IMF understands inflation

The IMF has just issued a major report addressing worldwide consumer price inflation.

The IMF urged central bankers to keep raising interest rates, and discouraged broad government spending boosts or tax cuts.

“Don’t provide subsidies to the rich,” IMF Managing Director Kristalina Georgieva said last week. “Don’t go for blanket price controls that benefit the poor but also benefit the wealthy.”

The IMF clearly understands the difference between monetary policy (raising interest rates, which mostly impacts asset prices) and fiscal policy (government spending and taxes, which directly impact consumer spending).

When the central bank raises interest rates to reduce inflation but the government sends more money to consumers (without increasing the supply of goods and services) the monetary and fiscal powers are working at cross purposes.

“It’s like having a car with two people in the front and each of them has a steering wheel and you’re trying to steer the car in a different direction,” Pierre-Olivier Gourinchas, director of the IMF’s research department, told reporters. “That’s not going to work very well.”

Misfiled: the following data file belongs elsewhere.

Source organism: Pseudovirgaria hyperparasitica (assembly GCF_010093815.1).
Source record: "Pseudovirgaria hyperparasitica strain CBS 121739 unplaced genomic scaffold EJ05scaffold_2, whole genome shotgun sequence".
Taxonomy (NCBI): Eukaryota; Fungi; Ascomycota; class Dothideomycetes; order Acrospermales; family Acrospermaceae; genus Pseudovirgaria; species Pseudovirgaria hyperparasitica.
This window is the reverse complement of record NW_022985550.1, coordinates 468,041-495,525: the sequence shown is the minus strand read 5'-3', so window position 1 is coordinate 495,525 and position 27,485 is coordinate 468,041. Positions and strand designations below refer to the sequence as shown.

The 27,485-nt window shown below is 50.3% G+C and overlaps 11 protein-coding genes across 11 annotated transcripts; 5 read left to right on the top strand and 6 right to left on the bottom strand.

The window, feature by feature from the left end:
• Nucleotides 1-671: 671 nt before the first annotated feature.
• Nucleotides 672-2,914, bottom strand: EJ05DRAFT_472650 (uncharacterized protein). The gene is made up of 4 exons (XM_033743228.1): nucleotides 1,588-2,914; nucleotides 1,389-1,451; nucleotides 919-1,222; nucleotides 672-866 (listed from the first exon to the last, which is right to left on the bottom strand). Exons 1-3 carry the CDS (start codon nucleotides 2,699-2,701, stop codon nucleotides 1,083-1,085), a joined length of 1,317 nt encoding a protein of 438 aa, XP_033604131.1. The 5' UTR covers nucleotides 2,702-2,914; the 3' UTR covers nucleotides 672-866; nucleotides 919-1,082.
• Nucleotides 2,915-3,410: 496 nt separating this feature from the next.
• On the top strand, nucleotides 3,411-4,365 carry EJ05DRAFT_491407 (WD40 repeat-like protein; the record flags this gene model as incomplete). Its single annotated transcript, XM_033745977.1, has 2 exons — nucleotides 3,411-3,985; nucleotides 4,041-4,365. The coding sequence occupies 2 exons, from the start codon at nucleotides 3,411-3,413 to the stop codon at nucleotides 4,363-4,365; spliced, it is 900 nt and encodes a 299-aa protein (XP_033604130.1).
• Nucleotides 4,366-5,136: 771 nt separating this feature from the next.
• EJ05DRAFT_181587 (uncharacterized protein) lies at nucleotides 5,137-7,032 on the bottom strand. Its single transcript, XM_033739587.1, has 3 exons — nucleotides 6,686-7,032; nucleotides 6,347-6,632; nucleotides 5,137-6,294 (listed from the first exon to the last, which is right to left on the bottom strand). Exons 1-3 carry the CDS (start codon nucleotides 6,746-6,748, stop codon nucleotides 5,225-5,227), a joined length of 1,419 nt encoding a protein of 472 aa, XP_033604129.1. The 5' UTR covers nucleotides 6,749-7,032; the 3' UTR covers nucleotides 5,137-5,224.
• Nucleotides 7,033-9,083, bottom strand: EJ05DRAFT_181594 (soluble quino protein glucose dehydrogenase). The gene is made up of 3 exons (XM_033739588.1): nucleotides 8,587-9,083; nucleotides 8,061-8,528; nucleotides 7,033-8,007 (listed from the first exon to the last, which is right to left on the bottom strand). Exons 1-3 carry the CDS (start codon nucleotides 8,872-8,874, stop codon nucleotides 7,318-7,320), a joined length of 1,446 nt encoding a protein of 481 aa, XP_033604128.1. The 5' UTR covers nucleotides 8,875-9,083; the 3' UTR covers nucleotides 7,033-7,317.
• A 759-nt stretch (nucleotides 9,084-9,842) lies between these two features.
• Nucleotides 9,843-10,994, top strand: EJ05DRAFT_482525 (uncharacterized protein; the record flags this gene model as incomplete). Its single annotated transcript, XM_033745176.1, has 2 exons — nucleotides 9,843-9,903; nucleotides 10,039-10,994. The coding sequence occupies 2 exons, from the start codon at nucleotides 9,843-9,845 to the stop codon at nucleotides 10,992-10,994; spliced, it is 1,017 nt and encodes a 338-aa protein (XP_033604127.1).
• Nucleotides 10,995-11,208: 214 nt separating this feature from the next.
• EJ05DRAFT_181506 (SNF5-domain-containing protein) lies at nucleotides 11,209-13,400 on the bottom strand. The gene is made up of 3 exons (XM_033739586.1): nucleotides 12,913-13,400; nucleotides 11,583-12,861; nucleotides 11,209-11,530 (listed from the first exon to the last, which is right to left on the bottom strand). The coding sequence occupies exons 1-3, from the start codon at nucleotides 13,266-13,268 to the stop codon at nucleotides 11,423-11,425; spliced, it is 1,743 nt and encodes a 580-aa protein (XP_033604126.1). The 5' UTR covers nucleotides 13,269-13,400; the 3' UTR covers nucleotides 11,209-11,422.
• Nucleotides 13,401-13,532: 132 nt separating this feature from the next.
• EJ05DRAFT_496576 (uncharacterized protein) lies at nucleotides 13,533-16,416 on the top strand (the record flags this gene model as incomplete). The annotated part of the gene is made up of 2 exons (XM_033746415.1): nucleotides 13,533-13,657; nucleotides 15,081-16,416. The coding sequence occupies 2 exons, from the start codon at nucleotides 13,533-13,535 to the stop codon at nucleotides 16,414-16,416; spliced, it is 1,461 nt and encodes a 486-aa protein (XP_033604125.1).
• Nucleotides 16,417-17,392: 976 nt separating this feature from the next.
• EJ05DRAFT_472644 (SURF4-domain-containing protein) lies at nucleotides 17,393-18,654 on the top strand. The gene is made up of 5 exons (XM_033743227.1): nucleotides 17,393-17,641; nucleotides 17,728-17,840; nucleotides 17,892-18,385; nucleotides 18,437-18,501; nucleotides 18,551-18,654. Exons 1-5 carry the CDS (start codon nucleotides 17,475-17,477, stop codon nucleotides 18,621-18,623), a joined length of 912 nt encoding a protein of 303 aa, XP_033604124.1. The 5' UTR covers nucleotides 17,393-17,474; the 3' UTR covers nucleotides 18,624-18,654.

It’s good that the IMF understands inflation, but that won’t necessarily impact world inflation one teensy bit. Each country has its own policies which respond to political influences.

As investors, we need to understand the situation so we can adjust our investments.

For the short term, M1 is beginning to drop. But consumer borrowing is still rising fast.

For the long term, the government has mind-boggling liabilities (mostly Medicare and Social Security) which will inevitably be inflationary.



This is led by the US centric position on the long wave. Since we are in the early period of demand side economics that is the play. Those are the rules. But monetary and fiscal policy interact. If assets decrease in value consumer spending can rise. Meaning if oil costs less consumer spending can rise with much less inflation. Consumer spending has much less impact on inflation. Or if taxes rise on the top earned income bracket luxury goods do not rise in price nearly as much. Luxury goods leading the inflation in consumer goods.

The relations are resetting for the period we have entered.

Globally the other nations are at different stages on the long wave. The UK is supposed to be more in lockstep with us. The EU on the flip side of taking up supply side economics.

The rest of the western world are more offset than the UK but with us in demand side econ, mostly.

The third world including China where the pegs to the USD are more in keeping with how they derive their wealth are getting hurt very badly.

India I have not studied. The slower approach to industrialization than China’s, the democracy, and savvy tech sectors could stand India in very good stead going forward.

Key investments in central European monopolies might be some of the best investments any of us can make.